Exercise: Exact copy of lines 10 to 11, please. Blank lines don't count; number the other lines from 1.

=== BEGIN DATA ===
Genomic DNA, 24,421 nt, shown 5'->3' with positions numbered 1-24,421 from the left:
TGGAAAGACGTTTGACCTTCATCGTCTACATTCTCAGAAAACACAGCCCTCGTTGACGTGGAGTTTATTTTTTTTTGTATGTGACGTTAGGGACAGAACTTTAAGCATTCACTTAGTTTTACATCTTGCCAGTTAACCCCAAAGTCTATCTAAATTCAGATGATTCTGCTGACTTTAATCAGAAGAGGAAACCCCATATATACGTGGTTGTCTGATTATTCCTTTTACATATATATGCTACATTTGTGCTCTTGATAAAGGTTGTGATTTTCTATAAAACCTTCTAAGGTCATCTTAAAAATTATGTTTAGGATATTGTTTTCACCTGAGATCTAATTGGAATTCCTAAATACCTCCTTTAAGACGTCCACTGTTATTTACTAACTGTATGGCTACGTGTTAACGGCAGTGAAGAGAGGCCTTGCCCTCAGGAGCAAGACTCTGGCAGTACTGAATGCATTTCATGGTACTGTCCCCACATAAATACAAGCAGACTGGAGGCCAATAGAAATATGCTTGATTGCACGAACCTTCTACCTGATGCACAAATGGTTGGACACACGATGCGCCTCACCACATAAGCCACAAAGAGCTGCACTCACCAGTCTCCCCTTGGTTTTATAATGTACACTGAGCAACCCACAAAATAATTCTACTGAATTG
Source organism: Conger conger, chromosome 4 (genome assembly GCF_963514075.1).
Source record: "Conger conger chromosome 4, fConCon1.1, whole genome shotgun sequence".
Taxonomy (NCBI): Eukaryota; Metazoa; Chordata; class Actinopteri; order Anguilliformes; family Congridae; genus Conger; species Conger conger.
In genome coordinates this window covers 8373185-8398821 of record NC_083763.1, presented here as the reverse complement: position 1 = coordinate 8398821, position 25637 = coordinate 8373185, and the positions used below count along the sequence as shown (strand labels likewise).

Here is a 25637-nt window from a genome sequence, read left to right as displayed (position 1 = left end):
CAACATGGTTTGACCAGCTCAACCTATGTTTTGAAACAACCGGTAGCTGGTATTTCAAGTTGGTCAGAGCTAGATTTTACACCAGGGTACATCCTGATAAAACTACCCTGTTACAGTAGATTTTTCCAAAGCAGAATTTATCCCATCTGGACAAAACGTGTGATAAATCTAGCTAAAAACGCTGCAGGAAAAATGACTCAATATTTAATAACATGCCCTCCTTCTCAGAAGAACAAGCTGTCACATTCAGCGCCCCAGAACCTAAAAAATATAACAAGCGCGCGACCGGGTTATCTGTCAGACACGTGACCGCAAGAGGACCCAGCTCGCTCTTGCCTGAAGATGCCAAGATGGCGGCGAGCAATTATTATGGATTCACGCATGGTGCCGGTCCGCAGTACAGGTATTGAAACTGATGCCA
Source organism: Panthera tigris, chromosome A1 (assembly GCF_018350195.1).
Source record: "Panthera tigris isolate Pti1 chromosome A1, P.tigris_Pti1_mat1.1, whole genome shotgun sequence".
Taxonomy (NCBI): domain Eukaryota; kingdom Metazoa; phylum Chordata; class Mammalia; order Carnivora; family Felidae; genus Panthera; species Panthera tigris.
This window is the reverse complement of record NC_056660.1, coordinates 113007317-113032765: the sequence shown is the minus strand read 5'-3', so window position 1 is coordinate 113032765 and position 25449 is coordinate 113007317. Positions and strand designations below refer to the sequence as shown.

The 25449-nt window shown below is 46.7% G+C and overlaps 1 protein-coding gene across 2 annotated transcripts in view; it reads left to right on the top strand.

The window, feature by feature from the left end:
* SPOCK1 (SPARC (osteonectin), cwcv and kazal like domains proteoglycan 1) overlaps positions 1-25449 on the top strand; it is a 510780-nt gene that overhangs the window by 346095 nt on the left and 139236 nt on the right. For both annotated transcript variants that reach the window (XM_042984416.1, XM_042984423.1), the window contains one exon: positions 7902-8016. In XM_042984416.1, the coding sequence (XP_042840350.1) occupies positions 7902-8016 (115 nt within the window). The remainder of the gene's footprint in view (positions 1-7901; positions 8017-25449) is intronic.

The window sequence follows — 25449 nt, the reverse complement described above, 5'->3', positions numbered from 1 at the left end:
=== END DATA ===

Source record: "Panthera tigris isolate Pti1 chromosome A1, P.tigris_Pti1_mat1.1, whole genome shotgun sequence".
Taxonomy (NCBI): domain Eukaryota; kingdom Metazoa; phylum Chordata; class Mammalia; order Carnivora; family Felidae; genus Panthera; species Panthera tigris.